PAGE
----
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✓ At A Glance
  • Play on Relaxed difficulty to start
  • Prioritise food and fuel first
  • Logging Camps and Woodcutter’s Camp gather timber and firewood, respectively
  • Always have an unassigned Family available for construction work
  • Order a second ox as soon as possible
  • Understand how seasons work
  • Build several small marketplaces near burgage plots
  • Max out workers at the Granary and Storehouse
  • Use Development Points wisely
  • Build burgage plots large enough to have extensions
  • Play slow

Manor Lords is tough, a likely nod to the historical period it’s inspired by, and firing it up for the first, gleeful at the prospect of some cosy city-building, can be a bit of a wake up call, and possibly even a tad demoralising. Manor Lords is challenging in part because of its complexity; nothing is simple and surviving banks on juggling production, warfare, regional finances, and the happiness of your villagers. But, that’s also what makes it so enjoyable and with our Manor Lords tips and tricks you’ll hit the ground running.

Set the difficulty to Relaxed for your first game

Manor Lords is complex, even by city-building standards, with lots of moving parts and interlinking production chains, droughts, bandits, belligerent neighbouring fiefdoms, and much more. It can all get a bit overwhelming very quickly. To ease yourself in, set the difficulty to Relaxed. This will remove negative weather events, remove bandit raids, give you more starting resources, reduce villager requirements, and allow you to place wells anywhere among other other gentle softeners. Once you’ve got to grips with the basics, you can jump into a fresh save and up the difficulty as required.

Food and fuel then the rest

With sprawling forest, fertile fields, gleaming iron ore deposits, and even the odd bandit camps begging for your attention, it can be tempting to want to do everything when you first dive into Manor Lords. Resist the urge. Instead, use your starting allocation of resources to build up a stockpile of wood and firewood, both vital to keep your settlement ticking over while you expand. A solid start is key to success in Manor Lords.

The buildings you’ll want to construct first are a Woodcutter’s Lodge, Forager Hut, Hunting Camp, Logging Camp, Storehouse, Granary, and then five burgage plots to give your homeless starter families somewhere to stay. From there, let things tick over for a few months while you build up a nice buffer of food and fuel. After that, graduate to farming by building a Farmhouse and several wheat farms. These will yield grain that you can mill into Flour at the Windmill and then bake into bread at a Communal Over.

Manor Lords tips and tricks:  A winter scene in Manor Lords, a medieval village game simulation, showing thatched-roof buildings, villagers, and snow-covered grounds.
Woodcutter’s Camp = firewood, Logging Camp = timber. Don’t forget. Captured by VideoGamer.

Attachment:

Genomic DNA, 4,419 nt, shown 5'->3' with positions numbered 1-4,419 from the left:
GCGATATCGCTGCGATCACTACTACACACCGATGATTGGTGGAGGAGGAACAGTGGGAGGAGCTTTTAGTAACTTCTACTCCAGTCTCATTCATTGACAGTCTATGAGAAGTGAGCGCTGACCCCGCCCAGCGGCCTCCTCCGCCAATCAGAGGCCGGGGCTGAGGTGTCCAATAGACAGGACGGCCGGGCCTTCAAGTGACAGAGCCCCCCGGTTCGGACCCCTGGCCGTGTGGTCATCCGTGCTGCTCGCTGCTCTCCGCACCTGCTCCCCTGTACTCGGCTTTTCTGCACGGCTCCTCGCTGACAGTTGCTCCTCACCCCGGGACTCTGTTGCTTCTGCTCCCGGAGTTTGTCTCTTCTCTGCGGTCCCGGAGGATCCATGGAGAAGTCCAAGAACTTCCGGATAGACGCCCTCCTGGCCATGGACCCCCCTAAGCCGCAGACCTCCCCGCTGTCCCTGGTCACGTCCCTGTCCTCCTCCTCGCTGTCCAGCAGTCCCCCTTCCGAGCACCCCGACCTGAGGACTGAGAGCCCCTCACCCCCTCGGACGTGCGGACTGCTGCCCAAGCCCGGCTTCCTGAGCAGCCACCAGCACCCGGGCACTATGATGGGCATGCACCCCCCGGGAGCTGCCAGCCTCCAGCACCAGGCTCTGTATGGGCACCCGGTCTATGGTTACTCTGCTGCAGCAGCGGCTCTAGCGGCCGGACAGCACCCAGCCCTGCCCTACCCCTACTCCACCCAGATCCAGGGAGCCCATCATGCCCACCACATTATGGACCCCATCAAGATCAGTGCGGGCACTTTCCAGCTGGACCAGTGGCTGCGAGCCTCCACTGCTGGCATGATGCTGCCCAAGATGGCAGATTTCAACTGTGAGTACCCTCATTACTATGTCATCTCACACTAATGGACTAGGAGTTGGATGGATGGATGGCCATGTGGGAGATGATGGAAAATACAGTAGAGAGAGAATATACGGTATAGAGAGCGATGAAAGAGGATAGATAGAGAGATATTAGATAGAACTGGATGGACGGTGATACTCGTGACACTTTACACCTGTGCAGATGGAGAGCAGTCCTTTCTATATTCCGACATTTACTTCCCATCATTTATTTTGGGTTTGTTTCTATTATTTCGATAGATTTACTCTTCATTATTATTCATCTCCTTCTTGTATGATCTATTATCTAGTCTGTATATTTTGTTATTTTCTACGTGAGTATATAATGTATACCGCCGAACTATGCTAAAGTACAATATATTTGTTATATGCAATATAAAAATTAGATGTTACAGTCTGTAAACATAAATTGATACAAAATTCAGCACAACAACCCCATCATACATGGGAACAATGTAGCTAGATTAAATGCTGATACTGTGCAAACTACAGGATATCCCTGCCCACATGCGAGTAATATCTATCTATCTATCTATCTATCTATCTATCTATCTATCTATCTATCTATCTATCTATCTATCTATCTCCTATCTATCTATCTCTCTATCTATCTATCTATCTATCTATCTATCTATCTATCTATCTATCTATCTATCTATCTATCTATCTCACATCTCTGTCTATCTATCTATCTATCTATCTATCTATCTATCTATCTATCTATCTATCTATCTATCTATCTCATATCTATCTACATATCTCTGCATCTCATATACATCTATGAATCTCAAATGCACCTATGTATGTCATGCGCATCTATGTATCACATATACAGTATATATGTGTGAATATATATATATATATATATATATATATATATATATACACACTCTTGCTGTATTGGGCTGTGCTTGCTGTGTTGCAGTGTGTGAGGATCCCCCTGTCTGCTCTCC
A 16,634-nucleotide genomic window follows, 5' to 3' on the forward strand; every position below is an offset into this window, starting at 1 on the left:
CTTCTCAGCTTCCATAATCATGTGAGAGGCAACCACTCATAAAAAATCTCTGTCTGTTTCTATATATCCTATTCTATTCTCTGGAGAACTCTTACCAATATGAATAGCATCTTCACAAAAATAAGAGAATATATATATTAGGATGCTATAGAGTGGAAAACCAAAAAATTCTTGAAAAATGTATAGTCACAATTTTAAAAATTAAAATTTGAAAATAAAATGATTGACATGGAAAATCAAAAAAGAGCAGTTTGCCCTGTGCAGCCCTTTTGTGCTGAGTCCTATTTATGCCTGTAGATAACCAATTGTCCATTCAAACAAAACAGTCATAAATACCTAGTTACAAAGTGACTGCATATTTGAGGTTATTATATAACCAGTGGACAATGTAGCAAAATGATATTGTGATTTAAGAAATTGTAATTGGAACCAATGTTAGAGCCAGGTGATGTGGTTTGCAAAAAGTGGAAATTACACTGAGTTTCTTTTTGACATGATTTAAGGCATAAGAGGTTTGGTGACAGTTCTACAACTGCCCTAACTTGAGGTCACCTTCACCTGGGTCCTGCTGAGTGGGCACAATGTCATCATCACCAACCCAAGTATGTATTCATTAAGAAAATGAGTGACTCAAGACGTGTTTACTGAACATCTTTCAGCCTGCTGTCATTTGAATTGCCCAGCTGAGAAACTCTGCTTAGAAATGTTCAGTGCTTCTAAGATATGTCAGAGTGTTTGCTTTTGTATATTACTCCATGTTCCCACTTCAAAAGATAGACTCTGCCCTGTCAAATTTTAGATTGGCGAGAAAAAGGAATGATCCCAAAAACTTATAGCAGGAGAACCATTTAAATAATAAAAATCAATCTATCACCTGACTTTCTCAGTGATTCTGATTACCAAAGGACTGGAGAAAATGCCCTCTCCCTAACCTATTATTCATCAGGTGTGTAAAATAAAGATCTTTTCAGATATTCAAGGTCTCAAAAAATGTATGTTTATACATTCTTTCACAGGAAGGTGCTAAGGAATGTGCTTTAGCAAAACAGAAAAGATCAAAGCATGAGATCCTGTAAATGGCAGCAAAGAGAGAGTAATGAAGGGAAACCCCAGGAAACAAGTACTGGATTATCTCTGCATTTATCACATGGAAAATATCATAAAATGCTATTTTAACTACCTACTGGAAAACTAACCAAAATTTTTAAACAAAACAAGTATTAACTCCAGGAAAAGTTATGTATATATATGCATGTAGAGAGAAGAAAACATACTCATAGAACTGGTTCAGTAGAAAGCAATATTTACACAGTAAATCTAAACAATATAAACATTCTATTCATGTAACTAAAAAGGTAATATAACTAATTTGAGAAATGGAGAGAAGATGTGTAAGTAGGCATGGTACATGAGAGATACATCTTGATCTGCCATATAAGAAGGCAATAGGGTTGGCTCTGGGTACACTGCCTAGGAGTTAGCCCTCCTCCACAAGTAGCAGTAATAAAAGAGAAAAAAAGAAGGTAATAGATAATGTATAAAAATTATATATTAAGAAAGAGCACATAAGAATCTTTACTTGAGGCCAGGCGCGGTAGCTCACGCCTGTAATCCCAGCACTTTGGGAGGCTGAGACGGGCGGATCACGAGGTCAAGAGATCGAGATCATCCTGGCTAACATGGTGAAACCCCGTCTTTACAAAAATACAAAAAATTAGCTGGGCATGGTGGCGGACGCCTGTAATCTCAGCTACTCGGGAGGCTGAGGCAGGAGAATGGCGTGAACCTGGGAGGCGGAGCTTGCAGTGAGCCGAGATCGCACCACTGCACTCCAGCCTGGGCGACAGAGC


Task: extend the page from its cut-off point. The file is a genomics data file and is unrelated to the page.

Learn the difference between a Logging Camp and a Woodcutter’s Camp

During our first game of Manor Lords, we were systematically hit with a worrying pop-up warning us that our Firewood stockpiles were dangerously low, hinting at imminent disaster. We had a Logging Camp so what was the problem? After some sleuthing, we realised that the Logging Camp and Woodcutter’s Camp serve two very distinct functions. Don’t make the same mistake (and read building descriptions before building them, unlike us). The Logging Camp sources Timber, used for building and the production of Planks, while Woodcutter’s Camp gathers up Firewood, the fuel villagers need to stay toasty in their burgage plots and certain buildings require to stay productive.

Always have an Unassigned Family

If you hover over the leftmost icon of the toolbar at the top of the screen, you’ll see how many unassigned families you have in your settlement. Rather than loitering at the local tavern, these families play a crucial role: they’ll pick up any construction work and also guide oxen to transport timber. You’ll always want to have at least one unassigned family at all times to construct any new buildings otherwise you’ll quickly find that your settlement is peppered with unfinished building sites.

Manor Lords tips and tricks: Two horses standing under a small, wooden stable in a snowy medieval village with various buildings in the background, perfect for applying Manor Lords tips and tricks.
Every Ox needs a friend (it also helps speed up construction). Captured by VideoGamer.

Get more Oxen as soon as possible

Manor Lords doesn’t do a very good job of signalling to the player just how important the humble ox is to the prosperity of your settlement. Oxen ferry building materials from production buildings to construction sites; they can be used to drastically speed up farming; and can even lend a hand at Logging Camps to drag Timber back from the forest.